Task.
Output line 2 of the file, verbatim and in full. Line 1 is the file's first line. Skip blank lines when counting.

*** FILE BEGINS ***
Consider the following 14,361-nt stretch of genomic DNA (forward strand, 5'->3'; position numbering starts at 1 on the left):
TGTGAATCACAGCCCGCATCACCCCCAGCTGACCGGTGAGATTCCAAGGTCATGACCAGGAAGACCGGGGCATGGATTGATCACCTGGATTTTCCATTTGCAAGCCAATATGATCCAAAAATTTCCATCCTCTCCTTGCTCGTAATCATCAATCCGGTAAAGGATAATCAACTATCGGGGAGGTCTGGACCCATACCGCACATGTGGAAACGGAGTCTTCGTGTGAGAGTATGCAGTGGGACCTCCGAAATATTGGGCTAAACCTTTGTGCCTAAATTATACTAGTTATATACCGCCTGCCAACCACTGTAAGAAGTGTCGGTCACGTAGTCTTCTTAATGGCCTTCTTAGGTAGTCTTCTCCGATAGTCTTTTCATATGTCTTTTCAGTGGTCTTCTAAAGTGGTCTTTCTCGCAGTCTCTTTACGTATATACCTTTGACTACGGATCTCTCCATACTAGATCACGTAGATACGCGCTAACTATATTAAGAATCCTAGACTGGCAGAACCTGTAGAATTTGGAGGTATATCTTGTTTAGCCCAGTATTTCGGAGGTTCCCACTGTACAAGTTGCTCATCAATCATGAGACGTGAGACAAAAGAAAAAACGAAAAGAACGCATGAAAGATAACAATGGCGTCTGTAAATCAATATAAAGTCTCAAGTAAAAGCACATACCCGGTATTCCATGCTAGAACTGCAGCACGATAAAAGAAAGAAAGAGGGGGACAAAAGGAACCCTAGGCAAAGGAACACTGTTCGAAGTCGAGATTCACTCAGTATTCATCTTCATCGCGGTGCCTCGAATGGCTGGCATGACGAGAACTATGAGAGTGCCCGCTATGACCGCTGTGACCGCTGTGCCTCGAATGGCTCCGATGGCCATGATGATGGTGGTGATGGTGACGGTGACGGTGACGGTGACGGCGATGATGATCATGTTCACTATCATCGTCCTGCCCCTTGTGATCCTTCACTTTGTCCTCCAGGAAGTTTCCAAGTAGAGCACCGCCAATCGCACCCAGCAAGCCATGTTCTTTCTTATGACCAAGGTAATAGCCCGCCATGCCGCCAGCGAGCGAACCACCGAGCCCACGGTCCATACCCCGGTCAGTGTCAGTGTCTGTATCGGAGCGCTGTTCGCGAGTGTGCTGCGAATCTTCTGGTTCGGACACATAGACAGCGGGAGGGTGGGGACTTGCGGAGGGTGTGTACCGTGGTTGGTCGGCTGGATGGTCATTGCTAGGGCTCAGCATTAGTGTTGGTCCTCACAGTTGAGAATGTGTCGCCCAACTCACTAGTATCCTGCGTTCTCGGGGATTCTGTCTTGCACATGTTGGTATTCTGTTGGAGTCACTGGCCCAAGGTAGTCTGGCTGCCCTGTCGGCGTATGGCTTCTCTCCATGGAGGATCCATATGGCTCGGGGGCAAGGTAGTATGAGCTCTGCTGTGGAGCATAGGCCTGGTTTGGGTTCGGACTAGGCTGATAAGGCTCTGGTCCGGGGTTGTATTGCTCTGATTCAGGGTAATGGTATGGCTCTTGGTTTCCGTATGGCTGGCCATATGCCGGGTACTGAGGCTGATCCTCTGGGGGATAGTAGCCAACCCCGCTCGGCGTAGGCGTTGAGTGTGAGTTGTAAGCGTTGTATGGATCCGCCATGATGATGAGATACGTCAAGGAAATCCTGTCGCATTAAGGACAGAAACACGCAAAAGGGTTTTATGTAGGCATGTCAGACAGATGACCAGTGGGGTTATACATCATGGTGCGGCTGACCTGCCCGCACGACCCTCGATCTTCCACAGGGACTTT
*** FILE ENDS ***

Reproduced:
TGTGAATCACAGCCCGCATCACCCCCAGCTGACCGGTGAGATTCCAAGGTCATGACCAGGAAGACCGGGGCATGGATTGATCACCTGGATTTTCCATTTGCAAGCCAATATGATCCAAAAATTTCCATCCTCTCCTTGCTCGTAATCATCAATCCGGTAAAGGATAATCAACTATCGGGGAGGTCTGGACCCATACCGCACATGTGGAAACGGAGTCTTCGTGTGAGAGTATGCAGTGGGACCTCCGAAATATTGGGCTAAACCTTTGTGCCTAAATTATACTAGTTATATACCGCCTGCCAACCACTGTAAGAAGTGTCGGTCACGTAGTCTTCTTAATGGCCTTCTTAGGTAGTCTTCTCCGATAGTCTTTTCATATGTCTTTTCAGTGGTCTTCTAAAGTGGTCTTTCTCGCAGTCTCTTTACGTATATACCTTTGACTACGGATCTCTCCATACTAGATCACGTAGATACGCGCTAACTATATTAAGAATCCTAGACTGGCAGAACCTGTAGAATTTGGAGGTATATCTTGTTTAGCCCAGTATTTCGGAGGTTCCCACTGTACAAGTTGCTCATCAATCATGAGACGTGAGACAAAAGAAAAAACGAAAAGAACGCATGAAAGATAACAATGGCGTCTGTAAATCAATATAAAGTCTCAAGTAAAAGCACATACCCGGTATTCCATGCTAGAACTGCAGCACGATAAAAGAAAGAAAGAGGGGGACAAAAGGAACCCTAGGCAAAGGAACACTGTTCGAAGTCGAGATTCACTCAGTATTCATCTTCATCGCGGTGCCTCGAATGGCTGGCATGACGAGAACTATGAGAGTGCCCGCTATGACCGCTGTGACCGCTGTGCCTCGAATGGCTCCGATGGCCATGATGATGGTGGTGATGGTGACGGTGACGGTGACGGTGACGGCGATGATGATCATGTTCACTATCATCGTCCTGCCCCTTGTGATCCTTCACTTTGTCCTCCAGGAAGTTTCCAAGTAGAGCACCGCCAATCGCACCCAGCAAGCCATGTTCTTTCTTATGACCAAGGTAATAGCCCGCCATGCCGCCAGCGAGCGAACCACCGAGCCCACGGTCCATACCCCGGTCAGTGTCAGTGTCTGTATCGGAGCGCTGTTCGCGAGTGTGCTGCGAATCTTCTGGTTCGGACACATAGACAGCGGGAGGGTGGGGACTTGCGGAGGGTGTGTACCGTGGTTGGTCGGCTGGATGGTCATTGCTAGGGCTCAGCATTAGTGTTGGTCCTCACAGTTGAGAATGTGTCGCCCAACTCACTAGTATCCTGCGTTCTCGGGGATTCTGTCTTGCACATGTTGGTATTCTGTTGGAGTCACTGGCCCAAGGTAGTCTGGCTGCCCTGTCGGCGTATGGCTTCTCTCCATGGAGGATCCATATGGCTCGGGGGCAAGGTAGTATGAGCTCTGCTGTGGAGCATAGGCCTGGTTTGGGTTCGGACTAGGCTGATAAGGCTCTGGTCCGGGGTTGTATTGCTCTGATTCAGGGTAATGGTATGGCTCTTGGTTTCCGTATGGCTGGCCATATGCCGGGTACTGAGGCTGATCCTCTGGGGGATAGTAGCCAACCCCGCTCGGCGTAGGCGTTGAGTGTGAGTTGTAAGCGTTGTATGGATCCGCCATGATGATGAGATACGTCAAGGAAATCCTGTCGCATTAAGGACAGAAACACGCAAAAGGGTTTTATGTAGGCATGTCAGACAGATGACCAGTGGGGTTATACATCATGGTGCGGCTGACCTGCCCGCACGACCCTCGATCTTCCACAGGGACTTT